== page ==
Statistical analysis was carried out with GraphPad Prism software (Version 7.0, GraphPad Software, Inc, San Diego, CA). The D’Agostino-Pearson normality test was used to verify Gaussian distributions of continuous variables. Means, ranges and standard deviations were calculated for continuous variables. Fisher exact tests and Chi-square tests were used to compare categorical variables, while Mann Whitney tests were used to compare continuous variables, since none of the tested variables passed the normality test. An alpha of 0.05 was considered for statistical procedures.
No significant differences were found concerning age, gender distribution, tumour site and stage, type of surgery, number of positioned NGTs and tracheostomies between the groups of before and after the COVID-19 period (Tabs. I-II). The duration of hospitalisation for patients who underwent head and neck surgery during the lockdown ranged from 3-91 days with a mean of 12.9 ± 14.4 days, whereas for patients operated in the pre-COVID-19 period, the range was 2-23 days with a mean of 9.0 ± 5.7 days. The average duration of hospitalisation was longer in patients operated on in the COVID-19 period, considering both the tumour location and type of surgery, even if no significant difference was found between groups. Additionally, considering patients who required a more demanding rehabilitation protocol, duration of hospitalisation was found significantly longer for the group during the COVID-19 period, with a mean hospital stay of 25.1 ± 19.3 days (95% confidence interval: 14.5-35.8 days) compared to a mean hospital stay of 15.3 ± 3.9 days (95% confidence interval: 13.1-17.4 days) for the pre-COVID-19 period (Fig. 1).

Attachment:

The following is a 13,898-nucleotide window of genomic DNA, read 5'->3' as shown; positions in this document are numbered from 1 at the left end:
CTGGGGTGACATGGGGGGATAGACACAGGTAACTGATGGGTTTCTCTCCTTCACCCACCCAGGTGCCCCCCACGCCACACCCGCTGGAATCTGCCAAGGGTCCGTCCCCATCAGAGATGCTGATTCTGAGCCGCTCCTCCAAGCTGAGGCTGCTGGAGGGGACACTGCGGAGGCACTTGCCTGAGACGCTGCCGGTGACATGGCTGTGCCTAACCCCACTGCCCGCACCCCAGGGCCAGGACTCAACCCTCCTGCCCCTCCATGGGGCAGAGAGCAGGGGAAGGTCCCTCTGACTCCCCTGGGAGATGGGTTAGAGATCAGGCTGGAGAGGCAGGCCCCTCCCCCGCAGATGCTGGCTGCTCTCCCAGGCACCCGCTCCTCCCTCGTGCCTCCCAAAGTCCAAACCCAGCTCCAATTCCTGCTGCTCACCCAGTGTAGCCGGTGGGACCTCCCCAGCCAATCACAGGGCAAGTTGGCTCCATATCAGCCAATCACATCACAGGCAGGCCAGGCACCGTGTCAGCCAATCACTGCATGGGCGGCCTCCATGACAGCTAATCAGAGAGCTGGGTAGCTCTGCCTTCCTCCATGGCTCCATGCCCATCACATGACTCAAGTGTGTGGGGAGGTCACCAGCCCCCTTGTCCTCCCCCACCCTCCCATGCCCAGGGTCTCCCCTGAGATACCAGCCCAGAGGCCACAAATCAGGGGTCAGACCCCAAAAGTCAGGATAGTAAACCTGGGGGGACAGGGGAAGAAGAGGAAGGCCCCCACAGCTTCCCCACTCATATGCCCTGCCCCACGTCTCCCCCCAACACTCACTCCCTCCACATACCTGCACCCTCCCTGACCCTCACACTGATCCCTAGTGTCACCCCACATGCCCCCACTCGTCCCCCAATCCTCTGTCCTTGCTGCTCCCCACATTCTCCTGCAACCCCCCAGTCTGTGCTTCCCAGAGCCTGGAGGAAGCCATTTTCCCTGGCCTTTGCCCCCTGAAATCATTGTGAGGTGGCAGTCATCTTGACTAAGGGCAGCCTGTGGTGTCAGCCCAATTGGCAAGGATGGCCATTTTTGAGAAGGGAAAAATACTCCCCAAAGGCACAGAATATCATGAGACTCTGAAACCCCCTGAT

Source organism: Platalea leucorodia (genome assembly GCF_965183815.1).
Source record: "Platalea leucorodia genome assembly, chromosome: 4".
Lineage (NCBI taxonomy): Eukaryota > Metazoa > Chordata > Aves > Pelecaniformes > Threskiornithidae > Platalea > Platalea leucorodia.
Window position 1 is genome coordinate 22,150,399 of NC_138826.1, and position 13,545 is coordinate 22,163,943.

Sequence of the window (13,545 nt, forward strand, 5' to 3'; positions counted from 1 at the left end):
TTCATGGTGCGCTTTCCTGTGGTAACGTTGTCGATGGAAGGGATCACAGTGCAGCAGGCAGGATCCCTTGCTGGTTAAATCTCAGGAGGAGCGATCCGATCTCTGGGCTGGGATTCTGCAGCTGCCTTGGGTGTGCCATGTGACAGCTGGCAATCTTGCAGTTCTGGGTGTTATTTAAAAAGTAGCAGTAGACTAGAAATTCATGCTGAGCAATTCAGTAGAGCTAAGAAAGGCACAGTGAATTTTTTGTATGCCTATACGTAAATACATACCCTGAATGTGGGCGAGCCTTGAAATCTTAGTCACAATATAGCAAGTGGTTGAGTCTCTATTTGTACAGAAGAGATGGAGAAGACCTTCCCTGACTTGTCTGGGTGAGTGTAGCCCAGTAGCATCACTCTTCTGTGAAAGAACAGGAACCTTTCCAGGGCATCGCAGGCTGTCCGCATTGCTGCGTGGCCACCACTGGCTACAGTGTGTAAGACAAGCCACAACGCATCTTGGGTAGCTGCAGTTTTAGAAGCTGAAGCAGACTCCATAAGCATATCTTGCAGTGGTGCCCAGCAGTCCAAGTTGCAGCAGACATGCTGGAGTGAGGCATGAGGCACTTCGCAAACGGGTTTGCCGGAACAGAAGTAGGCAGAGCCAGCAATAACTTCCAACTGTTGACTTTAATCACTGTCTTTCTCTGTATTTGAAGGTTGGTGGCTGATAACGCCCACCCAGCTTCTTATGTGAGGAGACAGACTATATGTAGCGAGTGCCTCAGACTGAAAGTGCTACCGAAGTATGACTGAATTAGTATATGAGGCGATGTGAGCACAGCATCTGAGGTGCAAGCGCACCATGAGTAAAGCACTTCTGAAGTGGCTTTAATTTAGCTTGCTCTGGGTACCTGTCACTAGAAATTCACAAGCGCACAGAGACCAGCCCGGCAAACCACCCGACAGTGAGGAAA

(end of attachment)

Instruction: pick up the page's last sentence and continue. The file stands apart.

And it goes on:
The mean value for post-operative pain verified with the Visual Analog Scale (VAS) score did not show a significant difference between the COVID-19 period and pre-COVID-19 period (Tab. III).
Complications were classified according to the Dindo classification of surgical complications 10. Post-operative complications were higher in patients operated on during the COVID-19 period: 10 vs 3. Nonetheless, no significant difference was found between groups.
The HADS questionnaire did not report a significant difference before and during the COVID-19 period (mean score on depression scale of 5.0 ± 3.1 and 5.2 ± 4.1, respectively; mean score on anxiety scale of 5.3 ± 3.8 and 5.3 ± 3.5, respectively) (Tab. III). For the 11 non-sufficient patients admitted with a caregiver in the pre-COVID-19 period and the 5 patients in the COVID-19 period, the mean scores on the depression scale were 6.9 ± 2.4 and 7.2 ± 8.1, respectively; the mean scores on the anxiety scale were 6.2 ± 2.0 and 6.8 ± 5.9, respectively.